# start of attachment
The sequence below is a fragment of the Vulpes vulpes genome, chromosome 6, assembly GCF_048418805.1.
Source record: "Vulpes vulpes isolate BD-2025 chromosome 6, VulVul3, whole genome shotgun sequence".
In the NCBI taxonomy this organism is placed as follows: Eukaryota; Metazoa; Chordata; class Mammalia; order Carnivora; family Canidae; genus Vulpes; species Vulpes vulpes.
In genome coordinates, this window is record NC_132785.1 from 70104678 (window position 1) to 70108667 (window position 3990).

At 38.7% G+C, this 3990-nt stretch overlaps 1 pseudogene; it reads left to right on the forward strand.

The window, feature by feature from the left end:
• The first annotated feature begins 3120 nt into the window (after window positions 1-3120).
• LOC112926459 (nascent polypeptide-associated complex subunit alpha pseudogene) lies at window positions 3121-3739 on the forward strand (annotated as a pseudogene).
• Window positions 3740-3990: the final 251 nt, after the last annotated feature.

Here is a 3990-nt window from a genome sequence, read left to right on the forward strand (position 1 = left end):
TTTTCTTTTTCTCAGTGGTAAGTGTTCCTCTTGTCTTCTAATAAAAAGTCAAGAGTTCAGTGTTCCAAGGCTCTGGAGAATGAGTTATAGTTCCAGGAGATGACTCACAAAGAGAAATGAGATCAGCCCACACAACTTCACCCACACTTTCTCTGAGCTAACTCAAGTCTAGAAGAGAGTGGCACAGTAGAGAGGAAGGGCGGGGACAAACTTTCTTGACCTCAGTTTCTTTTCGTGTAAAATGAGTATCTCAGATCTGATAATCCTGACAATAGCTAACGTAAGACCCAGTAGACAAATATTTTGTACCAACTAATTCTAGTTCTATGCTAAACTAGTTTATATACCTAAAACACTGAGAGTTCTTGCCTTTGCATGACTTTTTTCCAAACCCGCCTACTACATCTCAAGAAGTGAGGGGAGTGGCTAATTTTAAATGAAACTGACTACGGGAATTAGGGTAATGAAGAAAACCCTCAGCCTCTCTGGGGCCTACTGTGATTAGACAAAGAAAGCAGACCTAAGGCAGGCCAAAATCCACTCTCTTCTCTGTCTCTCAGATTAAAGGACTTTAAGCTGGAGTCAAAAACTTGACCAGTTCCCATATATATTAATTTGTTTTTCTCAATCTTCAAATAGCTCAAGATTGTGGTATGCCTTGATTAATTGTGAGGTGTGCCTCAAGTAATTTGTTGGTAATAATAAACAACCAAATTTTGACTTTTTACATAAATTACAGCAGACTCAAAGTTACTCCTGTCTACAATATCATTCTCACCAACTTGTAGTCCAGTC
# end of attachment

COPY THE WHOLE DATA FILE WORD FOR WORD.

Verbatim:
The sequence below is a fragment of the Vulpes vulpes genome, chromosome 6, assembly GCF_048418805.1.
Source record: "Vulpes vulpes isolate BD-2025 chromosome 6, VulVul3, whole genome shotgun sequence".
In the NCBI taxonomy this organism is placed as follows: Eukaryota; Metazoa; Chordata; class Mammalia; order Carnivora; family Canidae; genus Vulpes; species Vulpes vulpes.
In genome coordinates, this window is record NC_132785.1 from 70104678 (window position 1) to 70108667 (window position 3990).

At 38.7% G+C, this 3990-nt stretch overlaps 1 pseudogene; it reads left to right on the forward strand.

The window, feature by feature from the left end:
• The first annotated feature begins 3120 nt into the window (after window positions 1-3120).
• LOC112926459 (nascent polypeptide-associated complex subunit alpha pseudogene) lies at window positions 3121-3739 on the forward strand (annotated as a pseudogene).
• Window positions 3740-3990: the final 251 nt, after the last annotated feature.

Here is a 3990-nt window from a genome sequence, read left to right on the forward strand (position 1 = left end):
TTTTCTTTTTCTCAGTGGTAAGTGTTCCTCTTGTCTTCTAATAAAAAGTCAAGAGTTCAGTGTTCCAAGGCTCTGGAGAATGAGTTATAGTTCCAGGAGATGACTCACAAAGAGAAATGAGATCAGCCCACACAACTTCACCCACACTTTCTCTGAGCTAACTCAAGTCTAGAAGAGAGTGGCACAGTAGAGAGGAAGGGCGGGGACAAACTTTCTTGACCTCAGTTTCTTTTCGTGTAAAATGAGTATCTCAGATCTGATAATCCTGACAATAGCTAACGTAAGACCCAGTAGACAAATATTTTGTACCAACTAATTCTAGTTCTATGCTAAACTAGTTTATATACCTAAAACACTGAGAGTTCTTGCCTTTGCATGACTTTTTTCCAAACCCGCCTACTACATCTCAAGAAGTGAGGGGAGTGGCTAATTTTAAATGAAACTGACTACGGGAATTAGGGTAATGAAGAAAACCCTCAGCCTCTCTGGGGCCTACTGTGATTAGACAAAGAAAGCAGACCTAAGGCAGGCCAAAATCCACTCTCTTCTCTGTCTCTCAGATTAAAGGACTTTAAGCTGGAGTCAAAAACTTGACCAGTTCCCATATATATTAATTTGTTTTTCTCAATCTTCAAATAGCTCAAGATTGTGGTATGCCTTGATTAATTGTGAGGTGTGCCTCAAGTAATTTGTTGGTAATAATAAACAACCAAATTTTGACTTTTTACATAAATTACAGCAGACTCAAAGTTACTCCTGTCTACAATATCATTCTCACCAACTTGTAGTCCAGTC